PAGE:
… from Sputnik News, Moscow
There was no need, unless maybe the whole story was a psyop anyway, and all the window dressing that could be used to sell it was. VT had been told for a long time by our Pakistani sources, with whom we have long relations, that bin Laden had died years earlier from his kidney problems, and was even treated in Pakistan hospital.
This dovetailed with Rita Katz’s Site Intelligence comical reports and photos of the ever changing bin Laden actors. VT had a running series on this scam that fake media promoted shamelessly.
The record is there forever. And as we warned, if all the institutions that just laid down on these flagrantly phony stories “they” would keep upping that game, which is where we are not.
Certain governments rountinely make charge with no visible evidence and then take military action on their own account, with the East Ghouta gassing hoax and subsequent missile strike and the fake Skirpal nerve gas attacks which you will notice have magically disappeared from the corporate news, with no retractions or apologies on their part.
Trump put the cherry on top, with Bibi standing on his shoulder with the Iran secret nuke program theatrical event, using it as his main justification to break an agreement that he said he was going to do anyway. You just can’t make this stuff up … Jim W. Dean ]
– First published … April 30, 2018 –
Washington has offered Islamabad to exchange Shakil Afridi, who helped catch Osama bin Laden, for Pakistani scientist Aafia Siddiqui who is serving a jail term in the United States, according to anonymous sources speaking to Sputnik.
The CIA failed to conduct an operation to stage a prison break for Pakistani physician Shakil Afridi who had helped the US authorities track down founder of al-Qaeda Osama bin Laden, according to a source familiar with the situation.
“The CIA planned to pull Dr. Shakil Afridi from the Peshawar prison, trying to organize a prison break, but the attempt was disrupted by [Pakistan’s] ISI [Inter-Services Intelligence].
A local informant who also worked for the CIA handed over information about this [CIA plan], and was aware of the plan. ISI became aware that [the CIA] was also interested in the plan of the prison itself,” a source who refused to reveal his name told Sputnik.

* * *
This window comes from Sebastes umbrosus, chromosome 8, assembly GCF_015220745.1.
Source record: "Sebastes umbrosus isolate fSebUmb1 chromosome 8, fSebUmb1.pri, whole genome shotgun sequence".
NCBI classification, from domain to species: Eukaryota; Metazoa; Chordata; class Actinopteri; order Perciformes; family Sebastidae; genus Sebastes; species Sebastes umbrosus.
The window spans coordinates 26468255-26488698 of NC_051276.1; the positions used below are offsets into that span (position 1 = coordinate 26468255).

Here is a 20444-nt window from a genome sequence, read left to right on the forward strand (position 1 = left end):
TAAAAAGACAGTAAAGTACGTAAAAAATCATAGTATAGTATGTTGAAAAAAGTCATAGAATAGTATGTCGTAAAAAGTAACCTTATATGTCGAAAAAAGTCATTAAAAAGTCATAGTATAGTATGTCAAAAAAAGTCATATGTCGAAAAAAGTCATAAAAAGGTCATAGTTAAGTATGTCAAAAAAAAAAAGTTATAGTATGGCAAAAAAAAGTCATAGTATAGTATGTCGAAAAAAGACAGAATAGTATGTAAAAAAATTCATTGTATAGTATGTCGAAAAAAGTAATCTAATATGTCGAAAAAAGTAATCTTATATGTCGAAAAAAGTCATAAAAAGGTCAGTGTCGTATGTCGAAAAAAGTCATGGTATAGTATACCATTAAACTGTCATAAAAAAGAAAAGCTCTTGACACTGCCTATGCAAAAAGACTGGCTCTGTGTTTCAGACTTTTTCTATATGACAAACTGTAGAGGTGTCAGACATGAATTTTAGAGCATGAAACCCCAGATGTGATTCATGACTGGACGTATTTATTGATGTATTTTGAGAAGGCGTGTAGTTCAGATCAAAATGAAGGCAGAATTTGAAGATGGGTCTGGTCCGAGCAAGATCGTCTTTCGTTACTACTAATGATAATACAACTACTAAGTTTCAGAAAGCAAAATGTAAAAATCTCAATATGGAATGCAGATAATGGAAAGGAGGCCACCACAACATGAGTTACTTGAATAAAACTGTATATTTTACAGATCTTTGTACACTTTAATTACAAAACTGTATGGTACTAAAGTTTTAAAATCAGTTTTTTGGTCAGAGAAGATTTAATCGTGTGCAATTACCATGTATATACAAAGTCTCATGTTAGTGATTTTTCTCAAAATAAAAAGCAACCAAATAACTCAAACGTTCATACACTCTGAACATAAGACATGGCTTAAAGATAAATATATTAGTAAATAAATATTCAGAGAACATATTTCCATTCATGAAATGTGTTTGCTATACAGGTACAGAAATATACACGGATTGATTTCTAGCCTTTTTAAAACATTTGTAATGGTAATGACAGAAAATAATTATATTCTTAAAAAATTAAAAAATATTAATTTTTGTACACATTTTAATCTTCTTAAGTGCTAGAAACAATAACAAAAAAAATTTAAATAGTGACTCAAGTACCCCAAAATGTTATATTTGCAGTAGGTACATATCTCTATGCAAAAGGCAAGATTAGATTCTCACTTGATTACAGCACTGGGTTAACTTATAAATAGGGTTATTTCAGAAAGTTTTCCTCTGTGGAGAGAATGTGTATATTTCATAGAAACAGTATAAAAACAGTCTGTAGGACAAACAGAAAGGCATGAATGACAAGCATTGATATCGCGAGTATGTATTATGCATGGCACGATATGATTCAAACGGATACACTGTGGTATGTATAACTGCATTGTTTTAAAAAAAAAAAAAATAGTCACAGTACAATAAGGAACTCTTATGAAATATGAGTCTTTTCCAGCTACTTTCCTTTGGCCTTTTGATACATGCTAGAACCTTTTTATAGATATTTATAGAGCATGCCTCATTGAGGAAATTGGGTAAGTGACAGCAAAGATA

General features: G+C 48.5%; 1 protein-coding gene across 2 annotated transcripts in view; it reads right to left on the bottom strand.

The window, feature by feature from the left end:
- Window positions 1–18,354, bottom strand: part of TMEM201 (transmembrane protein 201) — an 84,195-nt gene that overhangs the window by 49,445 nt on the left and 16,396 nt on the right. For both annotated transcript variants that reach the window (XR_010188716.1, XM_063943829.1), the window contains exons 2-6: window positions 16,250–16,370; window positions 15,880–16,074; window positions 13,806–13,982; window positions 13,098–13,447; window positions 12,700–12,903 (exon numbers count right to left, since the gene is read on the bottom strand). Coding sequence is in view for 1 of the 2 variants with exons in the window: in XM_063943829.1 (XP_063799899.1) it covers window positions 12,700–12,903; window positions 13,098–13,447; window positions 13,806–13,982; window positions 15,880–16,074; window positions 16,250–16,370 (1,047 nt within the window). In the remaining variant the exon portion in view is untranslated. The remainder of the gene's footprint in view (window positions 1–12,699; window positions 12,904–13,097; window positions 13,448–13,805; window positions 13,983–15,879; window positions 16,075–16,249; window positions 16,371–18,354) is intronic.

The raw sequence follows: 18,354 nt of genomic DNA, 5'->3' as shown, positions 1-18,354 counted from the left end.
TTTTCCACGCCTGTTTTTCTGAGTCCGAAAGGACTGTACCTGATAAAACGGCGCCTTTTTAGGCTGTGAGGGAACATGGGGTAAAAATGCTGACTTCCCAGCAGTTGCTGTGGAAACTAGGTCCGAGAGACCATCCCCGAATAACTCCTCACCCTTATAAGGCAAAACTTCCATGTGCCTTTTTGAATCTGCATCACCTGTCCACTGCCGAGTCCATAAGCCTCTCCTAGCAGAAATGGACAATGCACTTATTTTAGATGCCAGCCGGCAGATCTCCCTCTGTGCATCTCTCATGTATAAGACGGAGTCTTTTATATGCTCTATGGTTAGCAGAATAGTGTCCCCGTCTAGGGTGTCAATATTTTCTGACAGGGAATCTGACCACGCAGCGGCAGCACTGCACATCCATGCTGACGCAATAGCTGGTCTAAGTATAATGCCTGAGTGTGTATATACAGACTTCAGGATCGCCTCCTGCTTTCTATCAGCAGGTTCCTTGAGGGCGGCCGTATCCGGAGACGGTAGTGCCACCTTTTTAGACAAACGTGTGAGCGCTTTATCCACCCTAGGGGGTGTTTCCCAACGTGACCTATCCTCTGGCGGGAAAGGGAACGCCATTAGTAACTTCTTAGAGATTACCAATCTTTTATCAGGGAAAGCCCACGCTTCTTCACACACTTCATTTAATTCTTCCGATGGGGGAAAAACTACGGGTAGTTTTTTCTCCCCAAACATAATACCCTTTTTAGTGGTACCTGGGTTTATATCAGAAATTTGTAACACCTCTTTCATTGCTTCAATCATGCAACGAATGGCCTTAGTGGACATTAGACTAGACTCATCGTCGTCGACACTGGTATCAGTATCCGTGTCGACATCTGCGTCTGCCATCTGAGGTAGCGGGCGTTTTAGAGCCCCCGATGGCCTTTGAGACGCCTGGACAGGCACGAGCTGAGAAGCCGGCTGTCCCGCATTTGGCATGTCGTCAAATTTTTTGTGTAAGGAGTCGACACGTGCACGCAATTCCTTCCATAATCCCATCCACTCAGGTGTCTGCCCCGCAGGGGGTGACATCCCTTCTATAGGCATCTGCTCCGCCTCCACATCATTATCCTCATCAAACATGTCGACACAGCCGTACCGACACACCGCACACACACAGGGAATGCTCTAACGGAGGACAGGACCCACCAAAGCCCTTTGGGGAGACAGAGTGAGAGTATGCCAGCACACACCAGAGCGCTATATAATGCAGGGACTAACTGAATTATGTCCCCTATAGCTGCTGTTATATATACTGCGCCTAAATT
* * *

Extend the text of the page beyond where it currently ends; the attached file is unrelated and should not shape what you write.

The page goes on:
The information has been confirmed by another source speaking to Sputnik, who said that Washington had earlier turned to Islamabad with a request to extradite Afridi to the US.
“Special services protect the informants who had been disclosed in order to preserve the confidence of other secret agents and informants working with them, especially in foreign countries.
Because of this, the CIA has repeatedly asked for [the extradition] of Afridi. This was one of the main demands on the list of requirements for Pakistan by President Trump,” another source said.
The source went on to suggest that the release of Afridi and his extradition to the US is crucial for other CIA operations in the Asian region.
“Apparently, Pakistan refused to release Dr. Afridi because of the army’s position, which believes that this will not only violate the sovereignty of the country and undermine its legal system, but will also bolster the [US] intelligence activity. Pakistan has also refused to exchange [Afridi] for Aafia Siddiqui.”
The development comes in the wake of reports that Afridi was transferred from a Peshawar prison to another facility. A source familiar with the situation told Sputnik the doctor was placed in another jail because of the planned prison break.
The source also said that the issue of Afridi’s release is one of the major obstacles to the improvement of the ties between the US and Pakistan.
Soon after the death of Osama bin Laden in May 2011, the US media reported that Afridi had contributed to the success of the CIA operation by collecting DNA samples of bin Laden’s family by order of the intelligence agency.
Then-CIA Director Leon Panetta and then-US Secretary of State Hillary Clinton had confirmed the doctor’s role in eliminating the terrorist, after which Afridi was arrested by Pakistani authorities. The fact that the United States had conducted the operation in Pakistan resulted in a deterioration of bilateral ties.